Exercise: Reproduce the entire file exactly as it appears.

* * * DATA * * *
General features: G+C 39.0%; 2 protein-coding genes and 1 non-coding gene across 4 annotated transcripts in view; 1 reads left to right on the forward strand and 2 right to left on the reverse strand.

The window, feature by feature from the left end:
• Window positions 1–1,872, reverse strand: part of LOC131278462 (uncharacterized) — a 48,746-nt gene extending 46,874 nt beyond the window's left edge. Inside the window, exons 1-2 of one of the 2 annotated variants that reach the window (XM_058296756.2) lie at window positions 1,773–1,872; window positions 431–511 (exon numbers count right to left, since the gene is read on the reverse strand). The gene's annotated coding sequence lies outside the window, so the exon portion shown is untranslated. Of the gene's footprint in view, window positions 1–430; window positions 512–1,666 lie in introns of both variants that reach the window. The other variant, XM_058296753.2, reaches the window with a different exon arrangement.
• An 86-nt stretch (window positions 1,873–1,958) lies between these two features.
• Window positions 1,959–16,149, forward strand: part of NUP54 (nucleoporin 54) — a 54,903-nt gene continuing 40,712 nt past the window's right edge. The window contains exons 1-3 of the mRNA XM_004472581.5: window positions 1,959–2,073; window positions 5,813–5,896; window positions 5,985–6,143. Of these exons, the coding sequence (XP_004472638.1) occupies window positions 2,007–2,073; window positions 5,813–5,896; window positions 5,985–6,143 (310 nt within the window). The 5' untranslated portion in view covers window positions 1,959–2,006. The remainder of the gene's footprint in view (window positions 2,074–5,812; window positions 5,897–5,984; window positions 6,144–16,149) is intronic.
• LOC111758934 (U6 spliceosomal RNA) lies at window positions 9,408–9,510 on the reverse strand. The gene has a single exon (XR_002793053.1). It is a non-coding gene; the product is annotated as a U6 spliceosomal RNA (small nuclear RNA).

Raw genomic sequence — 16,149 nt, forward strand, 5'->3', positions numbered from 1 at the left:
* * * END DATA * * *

General features: G+C 39.0%; 2 protein-coding genes and 1 non-coding gene across 4 annotated transcripts in view; 1 reads left to right on the forward strand and 2 right to left on the reverse strand.

The window, feature by feature from the left end:
• Window positions 1–1,872, reverse strand: part of LOC131278462 (uncharacterized) — a 48,746-nt gene extending 46,874 nt beyond the window's left edge. Inside the window, exons 1-2 of one of the 2 annotated variants that reach the window (XM_058296756.2) lie at window positions 1,773–1,872; window positions 431–511 (exon numbers count right to left, since the gene is read on the reverse strand). The gene's annotated coding sequence lies outside the window, so the exon portion shown is untranslated. Of the gene's footprint in view, window positions 1–430; window positions 512–1,666 lie in introns of both variants that reach the window. The other variant, XM_058296753.2, reaches the window with a different exon arrangement.
• An 86-nt stretch (window positions 1,873–1,958) lies between these two features.
• Window positions 1,959–16,149, forward strand: part of NUP54 (nucleoporin 54) — a 54,903-nt gene continuing 40,712 nt past the window's right edge. The window contains exons 1-3 of the mRNA XM_004472581.5: window positions 1,959–2,073; window positions 5,813–5,896; window positions 5,985–6,143. Of these exons, the coding sequence (XP_004472638.1) occupies window positions 2,007–2,073; window positions 5,813–5,896; window positions 5,985–6,143 (310 nt within the window). The 5' untranslated portion in view covers window positions 1,959–2,006. The remainder of the gene's footprint in view (window positions 2,074–5,812; window positions 5,897–5,984; window positions 6,144–16,149) is intronic.
• LOC111758934 (U6 spliceosomal RNA) lies at window positions 9,408–9,510 on the reverse strand. The gene has a single exon (XR_002793053.1). It is a non-coding gene; the product is annotated as a U6 spliceosomal RNA (small nuclear RNA).

Raw genomic sequence — 16,149 nt, forward strand, 5'->3', positions numbered from 1 at the left: